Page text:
The world in squares
Walter McNamara’s collage art can be beautiful and perplexing
I am standing in the Northwest Reno Library staring at the art on the walls. People are walking by, looking at me funny as I feverishly take notes. The woman at the coffee stand is closing up shop, clanging metal against metal as she washes dishes.
And I am confused. I’m staring at a collage titled “The Races Started Enjoyable—Ended Badly.” This 22-inch by 30-inch piece, like all of the collages on display, is made up almost entirely of squares, each 1 1/2 inches long and tall. The dominant squares, in this case, consist of the animal star of Camel cigarette packages, which form a T-shape going down the piece. The lower down the pieces are, the rougher and grittier the cigarette camels get; the bottom wrapper looks seriously weathered. Tiles of clouds, blue sky, purple sky and green sky frame the “T,” with the colors primarily getting darker toward the bottom of the collage. And in both bottom corners, there are human foreheads.
I am confused. The piece is fun to look at—I just have no idea what in the hell is going on in it.
After talking to Walter McNamara, the piece made a bit more sense. McNamara is one of the more prominent members of the local art community. He retired from the position of curator of the Sheppard Fine Arts Gallery at the University of Nevada, Reno, in 1992, and now a gallery at the school bares his name in tribute.
It turns out that during his “misspent youth,” he headed up to Virginia City and was shocked at what he discovered—the fun of the Camel Races and the great music and nightlife at the Red Dog Saloon (which is prominently featured in another of the works on display, “After the Races, the Dog Was Smoking").
“It was really an event in my life,” McNamara says. “There was this big party. But in a metaphorical way, you pay for the big party.”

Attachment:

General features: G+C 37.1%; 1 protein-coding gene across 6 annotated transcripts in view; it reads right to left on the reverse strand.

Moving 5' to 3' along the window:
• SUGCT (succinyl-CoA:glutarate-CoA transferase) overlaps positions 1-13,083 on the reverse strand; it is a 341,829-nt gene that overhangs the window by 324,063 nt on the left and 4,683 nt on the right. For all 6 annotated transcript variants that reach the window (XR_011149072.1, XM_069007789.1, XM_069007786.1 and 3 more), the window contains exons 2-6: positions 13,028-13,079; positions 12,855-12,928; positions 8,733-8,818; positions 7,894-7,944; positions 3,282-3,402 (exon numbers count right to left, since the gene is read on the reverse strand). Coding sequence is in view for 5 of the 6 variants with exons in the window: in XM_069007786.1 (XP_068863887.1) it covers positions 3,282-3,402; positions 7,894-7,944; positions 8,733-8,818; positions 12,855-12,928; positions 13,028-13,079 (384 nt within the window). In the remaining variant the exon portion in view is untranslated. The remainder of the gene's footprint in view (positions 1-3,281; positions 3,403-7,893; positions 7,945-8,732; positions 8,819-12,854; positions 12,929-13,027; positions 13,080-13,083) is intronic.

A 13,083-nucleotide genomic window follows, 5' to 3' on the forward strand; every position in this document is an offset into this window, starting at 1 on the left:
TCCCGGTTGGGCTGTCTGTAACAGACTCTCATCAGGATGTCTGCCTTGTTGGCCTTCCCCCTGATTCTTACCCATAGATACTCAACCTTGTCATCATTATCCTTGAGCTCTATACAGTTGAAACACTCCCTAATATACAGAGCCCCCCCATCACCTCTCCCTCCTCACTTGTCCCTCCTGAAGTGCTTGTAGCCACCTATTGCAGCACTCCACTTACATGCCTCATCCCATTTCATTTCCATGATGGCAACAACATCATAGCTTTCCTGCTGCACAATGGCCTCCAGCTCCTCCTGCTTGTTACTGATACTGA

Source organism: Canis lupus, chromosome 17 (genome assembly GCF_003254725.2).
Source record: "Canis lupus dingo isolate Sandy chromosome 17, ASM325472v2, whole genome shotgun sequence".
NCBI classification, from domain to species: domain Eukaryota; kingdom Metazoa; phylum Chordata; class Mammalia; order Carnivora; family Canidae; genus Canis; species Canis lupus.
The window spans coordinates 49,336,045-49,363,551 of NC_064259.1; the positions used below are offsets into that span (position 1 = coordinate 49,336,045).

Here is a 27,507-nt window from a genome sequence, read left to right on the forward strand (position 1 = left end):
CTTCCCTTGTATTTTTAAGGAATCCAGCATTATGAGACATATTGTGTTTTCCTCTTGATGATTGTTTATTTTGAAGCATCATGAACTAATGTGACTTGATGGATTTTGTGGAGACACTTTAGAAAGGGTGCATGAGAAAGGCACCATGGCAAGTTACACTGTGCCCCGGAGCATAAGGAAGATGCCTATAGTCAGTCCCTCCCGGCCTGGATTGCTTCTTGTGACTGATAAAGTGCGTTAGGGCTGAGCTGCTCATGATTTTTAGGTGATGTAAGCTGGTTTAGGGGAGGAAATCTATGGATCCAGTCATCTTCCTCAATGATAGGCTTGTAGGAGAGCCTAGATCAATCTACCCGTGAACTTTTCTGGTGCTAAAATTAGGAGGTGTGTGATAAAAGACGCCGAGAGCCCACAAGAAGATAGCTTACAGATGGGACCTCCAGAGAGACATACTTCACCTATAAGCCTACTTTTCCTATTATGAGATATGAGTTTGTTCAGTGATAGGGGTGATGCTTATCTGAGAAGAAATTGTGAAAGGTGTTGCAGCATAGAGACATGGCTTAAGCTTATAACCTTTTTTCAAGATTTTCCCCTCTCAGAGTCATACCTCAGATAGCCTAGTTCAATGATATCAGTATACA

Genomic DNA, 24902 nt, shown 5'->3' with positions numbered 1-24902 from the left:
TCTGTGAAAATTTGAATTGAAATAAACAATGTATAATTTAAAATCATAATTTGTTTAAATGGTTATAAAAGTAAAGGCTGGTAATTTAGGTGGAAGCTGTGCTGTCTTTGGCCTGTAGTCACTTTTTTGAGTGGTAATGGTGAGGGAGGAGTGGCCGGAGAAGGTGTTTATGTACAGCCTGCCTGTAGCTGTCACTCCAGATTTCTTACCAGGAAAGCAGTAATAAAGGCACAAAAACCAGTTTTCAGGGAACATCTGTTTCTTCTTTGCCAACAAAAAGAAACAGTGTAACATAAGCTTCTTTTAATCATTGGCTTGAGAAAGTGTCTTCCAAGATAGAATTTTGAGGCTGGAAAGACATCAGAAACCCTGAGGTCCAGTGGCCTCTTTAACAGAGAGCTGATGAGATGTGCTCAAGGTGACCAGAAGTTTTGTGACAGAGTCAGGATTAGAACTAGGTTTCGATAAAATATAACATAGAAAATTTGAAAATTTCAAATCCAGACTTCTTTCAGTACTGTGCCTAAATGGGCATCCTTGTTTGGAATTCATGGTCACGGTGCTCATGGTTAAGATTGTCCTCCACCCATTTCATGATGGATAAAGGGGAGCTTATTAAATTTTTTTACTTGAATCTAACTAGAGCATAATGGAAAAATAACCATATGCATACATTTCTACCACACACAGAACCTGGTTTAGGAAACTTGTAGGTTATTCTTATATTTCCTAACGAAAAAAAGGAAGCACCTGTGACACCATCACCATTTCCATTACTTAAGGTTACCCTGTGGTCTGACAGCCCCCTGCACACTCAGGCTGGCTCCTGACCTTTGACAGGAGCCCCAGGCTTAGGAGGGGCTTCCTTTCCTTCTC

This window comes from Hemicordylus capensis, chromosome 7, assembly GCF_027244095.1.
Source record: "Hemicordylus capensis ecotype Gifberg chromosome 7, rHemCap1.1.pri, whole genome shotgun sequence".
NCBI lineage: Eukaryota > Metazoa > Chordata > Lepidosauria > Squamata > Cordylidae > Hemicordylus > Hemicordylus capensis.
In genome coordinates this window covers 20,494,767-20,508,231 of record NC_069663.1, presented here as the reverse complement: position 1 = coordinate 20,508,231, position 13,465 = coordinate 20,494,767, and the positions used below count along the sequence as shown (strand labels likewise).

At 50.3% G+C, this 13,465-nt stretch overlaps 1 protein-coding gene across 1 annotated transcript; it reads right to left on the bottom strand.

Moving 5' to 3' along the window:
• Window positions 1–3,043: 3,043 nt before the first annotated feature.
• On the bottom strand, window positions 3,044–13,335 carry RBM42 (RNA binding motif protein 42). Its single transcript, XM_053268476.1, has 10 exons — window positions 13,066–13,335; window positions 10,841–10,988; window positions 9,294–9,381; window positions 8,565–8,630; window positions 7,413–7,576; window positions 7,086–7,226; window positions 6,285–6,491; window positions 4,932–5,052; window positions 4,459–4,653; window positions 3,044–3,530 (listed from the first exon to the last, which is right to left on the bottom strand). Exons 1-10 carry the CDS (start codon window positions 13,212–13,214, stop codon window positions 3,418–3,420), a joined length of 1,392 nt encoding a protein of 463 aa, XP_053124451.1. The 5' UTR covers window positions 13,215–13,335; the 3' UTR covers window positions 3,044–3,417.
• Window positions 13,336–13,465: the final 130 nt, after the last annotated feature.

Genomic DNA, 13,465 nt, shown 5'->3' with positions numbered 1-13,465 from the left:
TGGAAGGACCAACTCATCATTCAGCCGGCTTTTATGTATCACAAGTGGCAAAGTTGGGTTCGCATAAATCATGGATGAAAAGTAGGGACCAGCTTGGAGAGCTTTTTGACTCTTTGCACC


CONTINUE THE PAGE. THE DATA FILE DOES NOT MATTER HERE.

The race started enjoyable, but ended badly. Got it.
I am still perplexed, however, by the three “Net Dreams” pieces. They are drastically different from everything else on display. They, too, feature 1 1/2-inch squares made into the grid, but the squares are almost all a metallic silver color. Each work has 18 squares across and 13 squares up and down, and each collage includes at least one compact disc and several images. One features an old-fashioned hot air balloon and some gears. Another features a bug, apparently hatching from one of the CDs, and a human skeleton. In the third, “Antizm Tilt,” the 18-by-13 grid is tilted, with stair-step-shaped collages on the top (a bustle of items, including welding arcs and a forehead) and bottom (sulfuric earth, bugs and eggs) corners. To the left, a pyramid shape surrounds a CD.
“The ‘Antizm Tilt,’ that started out of, I guess in my sense of thinking, the fact that we’re becoming an ant-like culture,” McNamara says. He goes on to talk about robotics and theories that machines could surpass human intelligence one day. “Where are we going?”
I am still a little confused here.
My favorite pieces on display are two seascapes, “Emerging” and “Floating.” McNamara, using what he estimates to be pieces of hundreds of different images, created new worlds: a lagoon with danger lurking underneath in “Emerging,” and what appears to be an ocean strait between two almost-touching peninsulas in “Floating.”
McNamara says these are a reflection of a glut of water images in popular media, especially gourmet magazines.
I am not confused here—simply impressed.